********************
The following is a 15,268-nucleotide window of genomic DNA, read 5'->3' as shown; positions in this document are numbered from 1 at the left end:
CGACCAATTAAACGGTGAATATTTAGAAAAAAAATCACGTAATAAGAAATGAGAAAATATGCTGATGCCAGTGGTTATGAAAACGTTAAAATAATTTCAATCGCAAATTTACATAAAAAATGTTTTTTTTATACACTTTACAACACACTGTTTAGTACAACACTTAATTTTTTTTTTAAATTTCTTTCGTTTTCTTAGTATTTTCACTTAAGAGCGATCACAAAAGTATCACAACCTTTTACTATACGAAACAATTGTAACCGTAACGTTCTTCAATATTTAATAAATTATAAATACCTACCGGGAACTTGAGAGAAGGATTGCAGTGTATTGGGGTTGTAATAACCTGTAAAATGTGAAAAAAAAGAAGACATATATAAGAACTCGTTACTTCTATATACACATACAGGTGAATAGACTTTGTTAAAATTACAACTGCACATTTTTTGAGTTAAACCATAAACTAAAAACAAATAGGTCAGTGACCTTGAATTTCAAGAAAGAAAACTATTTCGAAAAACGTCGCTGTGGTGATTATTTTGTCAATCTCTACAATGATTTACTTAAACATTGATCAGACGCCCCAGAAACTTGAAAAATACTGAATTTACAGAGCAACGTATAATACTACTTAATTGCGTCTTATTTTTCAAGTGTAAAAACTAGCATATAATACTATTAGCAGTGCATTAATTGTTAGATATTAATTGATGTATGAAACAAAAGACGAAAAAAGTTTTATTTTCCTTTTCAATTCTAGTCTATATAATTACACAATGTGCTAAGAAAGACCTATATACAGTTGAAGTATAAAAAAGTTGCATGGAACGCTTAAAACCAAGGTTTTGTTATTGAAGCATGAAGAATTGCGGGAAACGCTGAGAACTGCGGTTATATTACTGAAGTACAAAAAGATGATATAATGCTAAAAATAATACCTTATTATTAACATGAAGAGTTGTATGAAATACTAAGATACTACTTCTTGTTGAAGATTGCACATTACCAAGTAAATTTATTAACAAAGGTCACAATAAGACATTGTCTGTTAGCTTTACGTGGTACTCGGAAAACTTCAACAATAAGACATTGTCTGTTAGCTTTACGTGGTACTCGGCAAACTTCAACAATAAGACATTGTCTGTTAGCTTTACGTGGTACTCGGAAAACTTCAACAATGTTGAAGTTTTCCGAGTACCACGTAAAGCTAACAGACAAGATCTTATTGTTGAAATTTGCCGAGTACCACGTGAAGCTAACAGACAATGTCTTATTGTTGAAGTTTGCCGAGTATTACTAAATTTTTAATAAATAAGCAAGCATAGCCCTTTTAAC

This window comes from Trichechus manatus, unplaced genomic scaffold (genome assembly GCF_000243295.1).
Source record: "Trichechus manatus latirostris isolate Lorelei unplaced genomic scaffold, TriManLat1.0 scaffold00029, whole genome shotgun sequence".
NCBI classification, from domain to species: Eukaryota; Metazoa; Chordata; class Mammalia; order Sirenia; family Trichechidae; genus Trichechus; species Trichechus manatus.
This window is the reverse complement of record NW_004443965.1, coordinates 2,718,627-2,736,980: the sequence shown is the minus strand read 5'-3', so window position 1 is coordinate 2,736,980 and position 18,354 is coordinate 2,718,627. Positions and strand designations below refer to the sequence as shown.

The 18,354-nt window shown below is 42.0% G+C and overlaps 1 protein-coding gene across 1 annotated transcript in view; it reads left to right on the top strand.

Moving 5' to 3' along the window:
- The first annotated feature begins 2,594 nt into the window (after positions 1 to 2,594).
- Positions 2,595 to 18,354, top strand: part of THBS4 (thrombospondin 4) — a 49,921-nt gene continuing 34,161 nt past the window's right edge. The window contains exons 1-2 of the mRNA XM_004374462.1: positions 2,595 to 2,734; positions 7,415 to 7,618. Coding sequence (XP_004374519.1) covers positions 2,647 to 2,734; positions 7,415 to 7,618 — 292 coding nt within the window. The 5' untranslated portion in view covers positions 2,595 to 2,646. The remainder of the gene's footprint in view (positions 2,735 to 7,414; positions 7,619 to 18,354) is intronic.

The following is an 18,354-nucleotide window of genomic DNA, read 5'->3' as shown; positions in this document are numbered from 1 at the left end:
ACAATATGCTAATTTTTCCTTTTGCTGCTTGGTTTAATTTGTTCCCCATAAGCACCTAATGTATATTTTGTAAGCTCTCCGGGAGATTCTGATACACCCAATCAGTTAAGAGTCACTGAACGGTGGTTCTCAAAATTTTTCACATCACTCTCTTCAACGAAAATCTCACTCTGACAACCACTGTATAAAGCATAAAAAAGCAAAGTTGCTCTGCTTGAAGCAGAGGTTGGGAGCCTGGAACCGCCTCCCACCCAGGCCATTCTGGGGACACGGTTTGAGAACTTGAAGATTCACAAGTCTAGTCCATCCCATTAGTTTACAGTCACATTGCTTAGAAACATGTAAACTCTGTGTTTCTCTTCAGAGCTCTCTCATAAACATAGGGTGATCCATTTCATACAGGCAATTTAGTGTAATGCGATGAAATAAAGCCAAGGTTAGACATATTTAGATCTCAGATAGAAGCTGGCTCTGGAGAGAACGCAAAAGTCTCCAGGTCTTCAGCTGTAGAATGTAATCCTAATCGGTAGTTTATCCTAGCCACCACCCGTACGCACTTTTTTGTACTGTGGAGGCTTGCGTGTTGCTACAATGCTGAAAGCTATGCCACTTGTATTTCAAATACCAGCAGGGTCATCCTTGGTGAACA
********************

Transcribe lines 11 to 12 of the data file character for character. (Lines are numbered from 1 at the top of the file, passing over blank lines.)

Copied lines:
The following is an 18,354-nucleotide window of genomic DNA, read 5'->3' as shown; positions in this document are numbered from 1 at the left end:
ACAATATGCTAATTTTTCCTTTTGCTGCTTGGTTTAATTTGTTCCCCATAAGCACCTAATGTATATTTTGTAAGCTCTCCGGGAGATTCTGATACACCCAATCAGTTAAGAGTCACTGAACGGTGGTTCTCAAAATTTTTCACATCACTCTCTTCAACGAAAATCTCACTCTGACAACCACTGTATAAAGCATAAAAAAGCAAAGTTGCTCTGCTTGAAGCAGAGGTTGGGAGCCTGGAACCGCCTCCCACCCAGGCCATTCTGGGGACACGGTTTGAGAACTTGAAGATTCACAAGTCTAGTCCATCCCATTAGTTTACAGTCACATTGCTTAGAAACATGTAAACTCTGTGTTTCTCTTCAGAGCTCTCTCATAAACATAGGGTGATCCATTTCATACAGGCAATTTAGTGTAATGCGATGAAATAAAGCCAAGGTTAGACATATTTAGATCTCAGATAGAAGCTGGCTCTGGAGAGAACGCAAAAGTCTCCAGGTCTTCAGCTGTAGAATGTAATCCTAATCGGTAGTTTATCCTAGCCACCACCCGTACGCACTTTTTTGTACTGTGGAGGCTTGCGTGTTGCTACAATGCTGAAAGCTATGCCACTTGTATTTCAAATACCAGCAGGGTCATCCTTGGTGAACA